I don’t normally answer my phone when I’m knee-deep in shopping carts and kids. But I was 15 minutes late for meeting this friend, so it wasn’t really a voicemail-and-call-later kind of situation. When I picked up, she asked, “How are ya?”
“Well, I’m shoe-shopping-with-three-kids, only one of whom has socks and none of whom have patience, so … I’m that-kind-of good.” I like to keep things real.
Not every idea is a good one. Like dragging three kids, unplanned–the dragging, not the kids–through aisles of shoes, expecting to be able to think, to Google competitor pricing, to decide quickly, and to maintain sanity. I collected all the empathetic looks and interjections I got from nearby moms, letting me know how thankful they were to have kids “past this stage,” and decided someday I’d write a book about how to be a mom-empathizer in the stage right after the moms standing next to you.
Shoe shopping for three kids, but only one pair of socks was at the top of the list of Not-So-Fabulous Ideas. Those nylons scrap freebies may work for trying on summer flops, but they aren’t much use for sizing up sneakers. My sole (no pun intended) sock-wearing kiddo was less than thrilled to peel them off for his siblings’ try-ons. Not to mention the unfortunate kids forced to “slip” into someone else’s sweat-stuck socks … I can’t even.
And the worst idea of all: trying to cram a last-minute shoe-shopping session in between appointments. As if any mom has ever ushered her kids into a shoe department and left victorious after 45 minutes.
It wasn’t a day of good ideas.
As we emerged from the footwear-retail underworld, I exhaled. I tend to spit out a positive spin on whatever just happened, perhaps hoping it resets their little brains to forget any terseness–or the whole ordeal altogether.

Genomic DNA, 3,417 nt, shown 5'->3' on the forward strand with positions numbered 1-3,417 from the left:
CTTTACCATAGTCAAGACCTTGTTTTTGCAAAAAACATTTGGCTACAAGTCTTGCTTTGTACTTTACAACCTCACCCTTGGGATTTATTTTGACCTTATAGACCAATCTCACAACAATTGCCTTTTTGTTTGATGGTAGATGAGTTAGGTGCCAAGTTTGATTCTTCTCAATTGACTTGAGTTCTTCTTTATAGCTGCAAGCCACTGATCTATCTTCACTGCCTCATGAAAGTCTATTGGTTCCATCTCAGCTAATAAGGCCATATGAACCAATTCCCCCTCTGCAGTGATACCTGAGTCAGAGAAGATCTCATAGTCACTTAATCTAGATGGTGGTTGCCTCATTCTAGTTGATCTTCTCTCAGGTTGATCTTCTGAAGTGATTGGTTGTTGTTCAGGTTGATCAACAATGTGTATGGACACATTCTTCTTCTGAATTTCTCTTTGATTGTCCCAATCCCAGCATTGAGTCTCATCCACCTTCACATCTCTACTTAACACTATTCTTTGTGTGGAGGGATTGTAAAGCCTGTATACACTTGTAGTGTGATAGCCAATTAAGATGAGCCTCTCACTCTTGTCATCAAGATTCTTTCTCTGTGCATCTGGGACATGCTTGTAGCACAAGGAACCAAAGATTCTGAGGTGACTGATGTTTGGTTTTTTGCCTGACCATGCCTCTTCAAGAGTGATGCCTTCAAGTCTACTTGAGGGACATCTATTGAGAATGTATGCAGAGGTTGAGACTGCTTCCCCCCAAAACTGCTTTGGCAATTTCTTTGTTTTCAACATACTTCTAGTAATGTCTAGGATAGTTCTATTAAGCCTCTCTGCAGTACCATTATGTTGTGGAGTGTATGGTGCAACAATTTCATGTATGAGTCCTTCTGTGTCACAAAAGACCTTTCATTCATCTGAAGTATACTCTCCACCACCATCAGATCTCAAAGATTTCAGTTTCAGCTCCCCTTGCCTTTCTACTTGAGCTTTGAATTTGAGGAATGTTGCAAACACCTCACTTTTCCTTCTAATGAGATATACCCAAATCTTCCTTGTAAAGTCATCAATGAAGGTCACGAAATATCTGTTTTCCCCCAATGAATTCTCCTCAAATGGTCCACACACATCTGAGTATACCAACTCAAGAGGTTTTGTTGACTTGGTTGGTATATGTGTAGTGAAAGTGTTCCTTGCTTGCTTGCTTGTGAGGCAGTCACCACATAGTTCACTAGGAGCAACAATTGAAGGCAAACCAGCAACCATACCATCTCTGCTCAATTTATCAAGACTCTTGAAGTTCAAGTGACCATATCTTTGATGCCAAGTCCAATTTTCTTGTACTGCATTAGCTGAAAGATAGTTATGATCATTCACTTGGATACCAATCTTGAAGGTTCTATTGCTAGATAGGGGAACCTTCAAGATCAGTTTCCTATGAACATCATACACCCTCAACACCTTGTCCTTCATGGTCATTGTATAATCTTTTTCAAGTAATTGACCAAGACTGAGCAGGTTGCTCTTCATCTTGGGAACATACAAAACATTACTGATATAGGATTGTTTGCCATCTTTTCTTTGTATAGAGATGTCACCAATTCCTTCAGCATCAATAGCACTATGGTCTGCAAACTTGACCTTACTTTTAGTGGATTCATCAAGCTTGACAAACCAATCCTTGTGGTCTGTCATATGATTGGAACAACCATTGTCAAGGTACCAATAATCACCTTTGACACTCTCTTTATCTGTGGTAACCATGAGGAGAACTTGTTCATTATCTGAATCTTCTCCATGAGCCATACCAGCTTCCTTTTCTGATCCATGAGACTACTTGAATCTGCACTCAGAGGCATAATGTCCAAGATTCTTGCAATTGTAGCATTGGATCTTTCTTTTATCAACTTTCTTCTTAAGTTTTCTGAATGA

“We survived!” That seemed genuine.
The eldest piped from the back. “No, Mom. We didn’t.”
“We didn’t survive, Mom. We barely survived.”
True dat, kid.
From there, we bounced from three-on-one shoe shopping to five-on-two PTO-event shopping. A shopping-cart race through Costco, a meager amount of samples–which we moms had mistakenly expected to count as dinner, and a discovery that Costco doesn’t actually sell 500-people’s worth of ice cream sent us across town to clear out every ounce of dairy dessert from the shelves of GFS.
We packed the minivan to the brim:
- seven people;
- 60 Chicken McNuggets;
- 3 suitcases full of chocolate syrup, sprinkles, popsicles, 25 gallons of ice cream, bowls, spoons, and napkins (oh yeah, Costco has a great deal on kid luggage–one I took advantage of before they were gone–and the car couldn’t hold both suitcases and ice cream supplies);
- new shoes in boxes (because we had eventually been victorious, four stores later!); and
- a home library of new-to-them books, thanks to several teachers who generously unloaded not-gonna-use-anymore reads to our kids who ran amok in the hallways on the teachers’ first day back!)
… and ten hours later, that minivan finally pulled in the driveway and sent my now shoe-clad children to bed.
As I reflected on the day and think of the crazy moments–such as explaining to my kids not only what a sneaker ball is but also why we couldn’t go home with three packs of six of them … or asking my littles to stop undressing the mannequins … or disappointing all three of my children with news that none of them would be climbing the jungle gym in Kyrie 3 Mac&Cheeses this fall–I realized that ever since I woke up, I’d been looking at this day upside down.
I’d been seeing all the things that weren’t going as planned, the inconvenient meltdowns, the longer-than-planned errands, the apologies required, the adjustments made, and the lectures issued.
But, my kids were looking at it all differently. If I looked at things the way my kids were seeing them (which, looking back at the photo footage, was apparently from an upside-down perspective ALL day), it was actually a day of adventures, explorations, surprises, provisions, discoveries, stories, giggles, lessons, accomplishments, and memories.
It was more than a day of checking things off the list and executing bad ideas. My kids thought it was the best day ever. They laughed, (they cried), they learned, they received, they helped, they hugged, they reunited, they played, they understood, they found, they chose, and they were loved.
I mean what more is there, really?
Turns out we more than barely survived. I think we lived.